In addition to speaking about the important role of Black radio played in furthering the Civil Rights struggle, King  also drops gems that many associate with his famous Transforming a Neighborhood Into a Brotherhood speech.. This is the Dr King that has been hidden from us and downplayed where he directly challenges the state and systems of oppression. He’s on point with both his analysis and spirit.. He talks about how white folks were given free land when they moved out west while the sons and daughters of slaves were left penniless via Jim Crow laws and other forms of discrimination thus putting us far behind.. This is an incredible speech.. So again click the link above and listen to it in its entirety.

With respect to King’s message on Black radio we did a video mash up where we included key excerpts from freedom fighter H Rap Brown who talks about the role of entertainers and how they are often manipulated and used against the community by the White Power structure.

MinisterFarrakhanpoint-225We also have excerpts from Minister Farrakhan talking about BLACK RADIO in his historic 1980 speech given to radio deejays at the Jack the Rapper Convention in Atlanta. He talked about how Black Radio deejays are used as agents to dumb down our thinking. What’s interesting to note is that Farrakhan’s speech came 13 years to the month after King gave his NATRA speech. The time between King’s speech and Farrakhan’s speech we saw so much of Black radio dismantled and so many of the disc jockeys silences and depoliticized. Farrakhan talks about how station owners went out of their way to hire deejays who would talk jive to the people and do very little to uplift them. It’s a trend that many say still exist today.

We round it the mash up with remarks on radio by Hip Hop activists Rosa Clemente made during the historic protest against Hot 97 in spring 2005 and Chuck D during 2Pac‘s Birthday celebration in June of 2005 also in Atlanta. Rosa notes how the people who control NY’s number one Hip Hop station are 7 executives all over 40 who are white men. She accuses them and their deejays of peddling a type of mind drug to the community.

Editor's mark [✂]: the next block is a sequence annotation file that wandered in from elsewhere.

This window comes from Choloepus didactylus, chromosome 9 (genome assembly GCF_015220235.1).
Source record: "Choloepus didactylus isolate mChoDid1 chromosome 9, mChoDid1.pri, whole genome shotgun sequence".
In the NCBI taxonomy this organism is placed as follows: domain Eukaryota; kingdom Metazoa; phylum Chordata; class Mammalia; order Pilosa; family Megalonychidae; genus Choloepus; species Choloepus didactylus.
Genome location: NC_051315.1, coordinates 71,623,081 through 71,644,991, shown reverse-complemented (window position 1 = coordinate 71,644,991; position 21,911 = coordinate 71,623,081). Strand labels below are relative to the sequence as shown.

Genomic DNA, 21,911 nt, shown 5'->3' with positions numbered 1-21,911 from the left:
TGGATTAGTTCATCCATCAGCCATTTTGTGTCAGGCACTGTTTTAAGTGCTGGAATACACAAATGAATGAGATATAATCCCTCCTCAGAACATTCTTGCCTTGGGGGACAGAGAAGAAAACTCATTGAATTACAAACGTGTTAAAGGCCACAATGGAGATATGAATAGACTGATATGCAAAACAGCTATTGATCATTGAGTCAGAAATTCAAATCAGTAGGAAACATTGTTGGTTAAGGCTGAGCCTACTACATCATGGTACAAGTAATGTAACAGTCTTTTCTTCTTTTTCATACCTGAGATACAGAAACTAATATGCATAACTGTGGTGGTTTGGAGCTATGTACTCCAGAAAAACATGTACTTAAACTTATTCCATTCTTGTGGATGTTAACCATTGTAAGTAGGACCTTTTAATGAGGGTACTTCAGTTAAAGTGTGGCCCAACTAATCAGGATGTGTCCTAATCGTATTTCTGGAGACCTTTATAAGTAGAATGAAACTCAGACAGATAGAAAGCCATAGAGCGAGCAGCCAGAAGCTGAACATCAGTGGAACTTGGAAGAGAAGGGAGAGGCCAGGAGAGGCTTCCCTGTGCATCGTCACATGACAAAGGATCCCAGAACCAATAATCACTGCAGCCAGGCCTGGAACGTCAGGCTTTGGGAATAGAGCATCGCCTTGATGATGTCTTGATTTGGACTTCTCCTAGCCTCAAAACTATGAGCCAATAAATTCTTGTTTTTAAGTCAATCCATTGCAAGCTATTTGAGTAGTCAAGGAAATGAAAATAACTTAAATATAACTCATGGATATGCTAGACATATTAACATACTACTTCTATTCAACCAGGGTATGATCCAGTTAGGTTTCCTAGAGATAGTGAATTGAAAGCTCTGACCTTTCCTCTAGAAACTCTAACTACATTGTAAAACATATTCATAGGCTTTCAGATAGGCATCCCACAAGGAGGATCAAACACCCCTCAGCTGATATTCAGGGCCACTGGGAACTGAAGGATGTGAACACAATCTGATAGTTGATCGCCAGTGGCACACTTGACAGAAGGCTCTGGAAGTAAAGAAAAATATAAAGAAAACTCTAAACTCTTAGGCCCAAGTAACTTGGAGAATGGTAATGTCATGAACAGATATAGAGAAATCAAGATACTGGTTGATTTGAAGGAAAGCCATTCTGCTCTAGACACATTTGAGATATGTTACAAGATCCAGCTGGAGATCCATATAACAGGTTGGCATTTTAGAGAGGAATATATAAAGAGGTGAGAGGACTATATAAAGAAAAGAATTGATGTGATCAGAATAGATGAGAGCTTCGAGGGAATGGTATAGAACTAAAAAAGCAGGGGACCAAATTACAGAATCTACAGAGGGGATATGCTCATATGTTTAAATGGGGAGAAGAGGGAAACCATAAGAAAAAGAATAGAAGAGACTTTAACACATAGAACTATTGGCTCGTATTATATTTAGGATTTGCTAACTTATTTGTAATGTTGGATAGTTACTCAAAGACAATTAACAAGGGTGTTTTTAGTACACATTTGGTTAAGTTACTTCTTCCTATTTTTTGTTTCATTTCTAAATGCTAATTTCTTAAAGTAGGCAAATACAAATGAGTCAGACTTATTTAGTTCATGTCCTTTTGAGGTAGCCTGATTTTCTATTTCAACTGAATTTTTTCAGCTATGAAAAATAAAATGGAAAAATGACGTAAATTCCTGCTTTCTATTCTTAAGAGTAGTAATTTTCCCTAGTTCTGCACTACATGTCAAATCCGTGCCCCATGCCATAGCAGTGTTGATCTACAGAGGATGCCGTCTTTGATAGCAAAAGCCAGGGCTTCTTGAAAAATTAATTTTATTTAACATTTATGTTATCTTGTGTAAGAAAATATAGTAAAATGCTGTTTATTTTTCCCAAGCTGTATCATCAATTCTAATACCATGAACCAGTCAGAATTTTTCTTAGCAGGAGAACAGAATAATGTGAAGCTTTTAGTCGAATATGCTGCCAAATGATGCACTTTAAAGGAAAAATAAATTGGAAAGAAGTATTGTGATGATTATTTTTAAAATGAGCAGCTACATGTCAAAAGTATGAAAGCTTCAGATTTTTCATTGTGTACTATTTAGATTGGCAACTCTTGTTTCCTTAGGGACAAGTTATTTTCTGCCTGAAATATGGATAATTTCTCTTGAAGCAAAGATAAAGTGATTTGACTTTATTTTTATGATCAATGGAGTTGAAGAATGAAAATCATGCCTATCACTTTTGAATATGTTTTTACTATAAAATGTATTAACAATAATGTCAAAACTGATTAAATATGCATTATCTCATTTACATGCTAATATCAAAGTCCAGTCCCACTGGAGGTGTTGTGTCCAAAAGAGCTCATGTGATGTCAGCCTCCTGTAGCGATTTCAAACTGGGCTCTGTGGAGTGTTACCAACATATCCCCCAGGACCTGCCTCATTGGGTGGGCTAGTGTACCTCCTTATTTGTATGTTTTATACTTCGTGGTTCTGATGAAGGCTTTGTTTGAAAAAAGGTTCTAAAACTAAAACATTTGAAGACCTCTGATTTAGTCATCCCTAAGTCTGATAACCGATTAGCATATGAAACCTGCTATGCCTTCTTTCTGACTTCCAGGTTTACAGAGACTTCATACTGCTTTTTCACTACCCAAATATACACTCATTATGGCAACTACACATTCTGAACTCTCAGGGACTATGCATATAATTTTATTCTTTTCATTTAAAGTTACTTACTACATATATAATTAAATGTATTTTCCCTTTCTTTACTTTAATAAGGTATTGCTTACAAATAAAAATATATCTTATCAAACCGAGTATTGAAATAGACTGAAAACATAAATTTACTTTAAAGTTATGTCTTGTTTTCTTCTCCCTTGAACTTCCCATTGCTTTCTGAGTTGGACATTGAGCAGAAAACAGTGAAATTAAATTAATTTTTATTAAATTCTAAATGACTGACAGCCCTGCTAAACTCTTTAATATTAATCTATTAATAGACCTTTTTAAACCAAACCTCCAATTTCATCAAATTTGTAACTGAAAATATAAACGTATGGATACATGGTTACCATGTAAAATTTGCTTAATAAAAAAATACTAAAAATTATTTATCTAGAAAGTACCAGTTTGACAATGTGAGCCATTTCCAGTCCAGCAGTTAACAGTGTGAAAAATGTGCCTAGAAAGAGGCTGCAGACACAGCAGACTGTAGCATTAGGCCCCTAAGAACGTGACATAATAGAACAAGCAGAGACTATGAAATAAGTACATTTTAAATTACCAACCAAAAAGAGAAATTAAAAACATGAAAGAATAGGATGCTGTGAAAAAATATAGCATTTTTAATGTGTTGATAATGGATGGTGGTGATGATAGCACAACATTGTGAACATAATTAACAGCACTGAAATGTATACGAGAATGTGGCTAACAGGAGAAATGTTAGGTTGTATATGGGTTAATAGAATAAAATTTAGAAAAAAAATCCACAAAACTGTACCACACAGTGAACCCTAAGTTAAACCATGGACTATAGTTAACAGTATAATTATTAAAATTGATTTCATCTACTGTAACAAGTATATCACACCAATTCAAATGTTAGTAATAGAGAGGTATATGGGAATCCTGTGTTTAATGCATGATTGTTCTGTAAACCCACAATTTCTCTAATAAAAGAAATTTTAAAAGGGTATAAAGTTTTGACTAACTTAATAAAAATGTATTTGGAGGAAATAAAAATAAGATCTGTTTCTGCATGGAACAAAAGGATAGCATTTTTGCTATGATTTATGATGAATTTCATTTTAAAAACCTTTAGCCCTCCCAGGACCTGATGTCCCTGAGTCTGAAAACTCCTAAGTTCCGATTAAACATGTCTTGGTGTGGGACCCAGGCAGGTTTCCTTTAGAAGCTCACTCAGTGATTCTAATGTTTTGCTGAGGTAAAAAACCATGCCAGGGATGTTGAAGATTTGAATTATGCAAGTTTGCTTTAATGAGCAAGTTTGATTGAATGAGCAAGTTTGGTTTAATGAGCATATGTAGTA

Chuck’s remarks are telling as he notes how elders who are heading up these stations are afraid to grow up and be adults and how they’ve become frightened to speak to their own offspring.

Enjoy.. all these people drop some serious jewels.

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Kanye West vs George Bush-The Katrina Mix-We Remember

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This is a Hip Hop audio mix that captures so of the thoughts sounds surounding the nation’s worst tragedy in history… In this mix you will hear from people like former Black Panther H. Rap Brown, rappers Juvenile & Master P, Mayor Ray Nagin, reporters Sam Sheppard and Geraldo Rivera and of course Kanye West and George Bush

Below is the link to the mix

logoKanyevsBush

Kanye West vs George Bush-The Katrina Mix


This is a audio mix that speaks for itself.. 5years ago.. Monday August 29 2005 Black America got her own 9-11. She was hit with an act of terrorism in New Orleans that was just as devastating if not more than what took place when those Twin Towers were felled by planes… Yes, you read that correctly.. Most people mistakenly believe that the city of New Orleans was destroyed by Hurricane Katrina. Lets make sure folks understand this once and for all.. Much of neighboring Mississippi was destroyed by HurricaneKatrina which hit the state with its full level 5 impact.

New Orleans which was initially in the path of Hurricane Katrina was spared at the last moment… What hit New Orleans were winds that were around level 3.. The devastation that took place in New Orleans was the city’s levees broke and the entire 9th Ward and other parts of New Orleans was flooded. Did the winds break those levees? Was it the surge of rushing water?  Thats what’s been suggested. That’s what then President  George Bush told us.. Well here’s the deal.. New Orleans was hit by several acts of terrorism. It started on Monday August 29th 2009 when those levees bursted open..